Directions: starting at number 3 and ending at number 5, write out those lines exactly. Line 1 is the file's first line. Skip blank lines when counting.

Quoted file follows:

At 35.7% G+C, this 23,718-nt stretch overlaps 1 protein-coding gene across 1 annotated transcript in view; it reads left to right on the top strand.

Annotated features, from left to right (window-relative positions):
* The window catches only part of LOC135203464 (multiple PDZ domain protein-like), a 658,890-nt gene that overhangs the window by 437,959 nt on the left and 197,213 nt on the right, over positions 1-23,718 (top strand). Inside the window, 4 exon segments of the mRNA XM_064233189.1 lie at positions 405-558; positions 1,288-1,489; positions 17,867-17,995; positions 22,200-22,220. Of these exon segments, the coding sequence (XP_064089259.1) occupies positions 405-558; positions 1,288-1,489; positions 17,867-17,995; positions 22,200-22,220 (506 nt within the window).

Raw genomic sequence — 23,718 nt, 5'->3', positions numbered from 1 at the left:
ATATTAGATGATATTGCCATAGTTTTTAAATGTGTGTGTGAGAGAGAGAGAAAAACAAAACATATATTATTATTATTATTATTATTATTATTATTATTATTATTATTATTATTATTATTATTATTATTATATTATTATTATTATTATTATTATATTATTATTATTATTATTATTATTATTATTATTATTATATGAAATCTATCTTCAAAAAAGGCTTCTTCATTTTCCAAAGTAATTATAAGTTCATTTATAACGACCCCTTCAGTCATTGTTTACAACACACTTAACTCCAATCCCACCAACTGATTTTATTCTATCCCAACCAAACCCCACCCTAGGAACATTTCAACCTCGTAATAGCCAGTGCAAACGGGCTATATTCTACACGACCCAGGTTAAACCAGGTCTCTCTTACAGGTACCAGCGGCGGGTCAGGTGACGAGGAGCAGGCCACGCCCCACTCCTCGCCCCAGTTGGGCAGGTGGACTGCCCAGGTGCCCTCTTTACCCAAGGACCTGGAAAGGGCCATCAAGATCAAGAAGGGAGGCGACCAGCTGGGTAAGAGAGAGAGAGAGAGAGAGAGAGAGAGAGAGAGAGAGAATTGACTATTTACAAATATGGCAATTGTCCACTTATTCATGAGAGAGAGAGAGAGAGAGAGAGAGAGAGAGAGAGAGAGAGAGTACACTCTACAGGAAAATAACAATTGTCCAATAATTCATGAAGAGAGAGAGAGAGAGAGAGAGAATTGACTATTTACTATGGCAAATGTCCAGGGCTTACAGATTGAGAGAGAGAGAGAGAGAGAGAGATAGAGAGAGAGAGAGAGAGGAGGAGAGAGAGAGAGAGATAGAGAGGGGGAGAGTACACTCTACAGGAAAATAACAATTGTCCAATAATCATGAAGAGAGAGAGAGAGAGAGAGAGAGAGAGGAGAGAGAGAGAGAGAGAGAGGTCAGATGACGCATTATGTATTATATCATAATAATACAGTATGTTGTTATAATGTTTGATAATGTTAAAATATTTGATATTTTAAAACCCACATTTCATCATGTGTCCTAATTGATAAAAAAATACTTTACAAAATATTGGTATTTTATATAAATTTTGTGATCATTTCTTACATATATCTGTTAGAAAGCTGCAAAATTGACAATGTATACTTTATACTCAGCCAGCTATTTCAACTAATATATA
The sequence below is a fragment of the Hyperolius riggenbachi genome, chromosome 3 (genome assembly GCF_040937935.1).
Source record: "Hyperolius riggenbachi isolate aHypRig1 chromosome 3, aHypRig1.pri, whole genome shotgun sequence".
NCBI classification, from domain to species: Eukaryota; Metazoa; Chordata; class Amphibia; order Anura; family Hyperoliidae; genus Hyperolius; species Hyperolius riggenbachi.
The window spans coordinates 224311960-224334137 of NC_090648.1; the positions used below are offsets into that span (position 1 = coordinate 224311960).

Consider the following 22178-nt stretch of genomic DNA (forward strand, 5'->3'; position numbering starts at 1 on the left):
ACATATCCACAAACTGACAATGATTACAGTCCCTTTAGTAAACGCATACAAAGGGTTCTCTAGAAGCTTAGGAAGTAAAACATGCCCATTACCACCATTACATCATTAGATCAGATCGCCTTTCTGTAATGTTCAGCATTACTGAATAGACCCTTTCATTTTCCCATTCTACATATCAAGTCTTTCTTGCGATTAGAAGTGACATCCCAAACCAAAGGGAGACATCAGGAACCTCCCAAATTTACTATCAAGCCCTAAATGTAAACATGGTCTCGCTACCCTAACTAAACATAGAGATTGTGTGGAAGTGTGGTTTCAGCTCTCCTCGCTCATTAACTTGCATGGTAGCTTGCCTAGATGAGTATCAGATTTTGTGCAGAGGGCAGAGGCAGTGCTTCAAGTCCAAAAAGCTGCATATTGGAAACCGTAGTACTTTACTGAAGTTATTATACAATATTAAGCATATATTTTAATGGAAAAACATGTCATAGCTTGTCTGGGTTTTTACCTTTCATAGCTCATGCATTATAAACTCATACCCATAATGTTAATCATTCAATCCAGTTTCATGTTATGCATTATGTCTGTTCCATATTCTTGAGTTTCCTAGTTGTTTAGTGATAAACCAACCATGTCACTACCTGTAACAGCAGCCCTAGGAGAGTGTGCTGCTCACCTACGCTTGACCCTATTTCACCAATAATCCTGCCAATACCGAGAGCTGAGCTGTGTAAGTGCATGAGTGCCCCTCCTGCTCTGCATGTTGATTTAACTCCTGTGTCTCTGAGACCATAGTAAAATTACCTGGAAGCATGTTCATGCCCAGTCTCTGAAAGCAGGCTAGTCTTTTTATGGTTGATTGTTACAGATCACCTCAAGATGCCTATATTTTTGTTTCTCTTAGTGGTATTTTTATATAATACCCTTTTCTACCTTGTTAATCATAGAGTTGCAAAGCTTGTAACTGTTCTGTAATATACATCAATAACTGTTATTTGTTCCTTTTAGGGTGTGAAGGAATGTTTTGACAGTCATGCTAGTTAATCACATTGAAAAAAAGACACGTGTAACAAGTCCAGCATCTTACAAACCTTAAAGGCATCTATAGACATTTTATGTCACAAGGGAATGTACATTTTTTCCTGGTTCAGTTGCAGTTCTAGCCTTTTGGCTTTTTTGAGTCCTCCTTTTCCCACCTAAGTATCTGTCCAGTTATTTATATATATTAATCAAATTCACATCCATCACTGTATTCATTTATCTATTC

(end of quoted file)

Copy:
* The window catches only part of LOC135203464 (multiple PDZ domain protein-like), a 658,890-nt gene that overhangs the window by 437,959 nt on the left and 197,213 nt on the right, over positions 1-23,718 (top strand). Inside the window, 4 exon segments of the mRNA XM_064233189.1 lie at positions 405-558; positions 1,288-1,489; positions 17,867-17,995; positions 22,200-22,220. Of these exon segments, the coding sequence (XP_064089259.1) occupies positions 405-558; positions 1,288-1,489; positions 17,867-17,995; positions 22,200-22,220 (506 nt within the window).

Raw genomic sequence — 23,718 nt, 5'->3', positions numbered from 1 at the left:
ATATTAGATGATATTGCCATAGTTTTTAAATGTGTGTGTGAGAGAGAGAGAAAAACAAAACATATATTATTATTATTATTATTATTATTATTATTATTATTATTATTATTATTATTATTATTATTATTATATTATTATTATTATTATTATTATATTATTATTATTATTATTATTATTATTATTATTATTATATGAAATCTATCTTCAAAAAAGGCTTCTTCATTTTCCAAAGTAATTATAAGTTCATTTATAACGACCCCTTCAGTCATTGTTTACAACACACTTAACTCCAATCCCACCAACTGATTTTATTCTATCCCAACCAAACCCCACCCTAGGAACATTTCAACCTCGTAATAGCCAGTGCAAACGGGCTATATTCTACACGACCCAGGTTAAACCAGGTCTCTCTTACAGGTACCAGCGGCGGGTCAGGTGACGAGGAGCAGGCCACGCCCCACTCCTCGCCCCAGTTGGGCAGGTGGACTGCCCAGGTGCCCTCTTTACCCAAGGACCTGGAAAGGGCCATCAAGATCAAGAAGGGAGGCGACCAGCTGGGTAAGAGAGAGAGAGAGAGAGAGAGAGAGAGAGAGAGAGAGAATTGACTATTTACAAATATGGCAATTGTCCACTTATTCATGAGAGAGAGAGAGAGAGAGAGAGAGAGAGAGAGAGAGAGAGAGTACACTCTACAGGAAAATAACAATTGTCCAATAATTCATGAAGAGAGAGAGAGAGAGAGAGAGAATTGACTATTTACTATGGCAAATGTCCAGGGCTTACAGATTGAGAGAGAGAGAGAGAGAGAGAGATAGAGAGAGAGAGAGAGAGGAGGAGAGAGAGAGAGAGATAGAGAGGGGGAGAGTACACTCTACAGGAAAATAACAATTGTCCAATAATCATGAAGAGAGAGAGAGAGAGAGAGAGAGAGAGGAGAGAGAGAGAGAGAGAGAGGTCAGATGACGCATTATGTATTATATCATAATAATACAGTATGTTGTTATAATGTTTGATAATGTTAAAATATTTGATATTTTAAAACCCACATTTCATCATGTGTCCTAATTGATAAAAAAATACTTTACAAAATATTGGTATTTTATATAAATTTTGTGATCATTTCTTACATATATCTGTTAGAAAGCTGCAAAATTGACAATGTATACTTTATACTCAGCCAGCTATTTCAACTAATATATA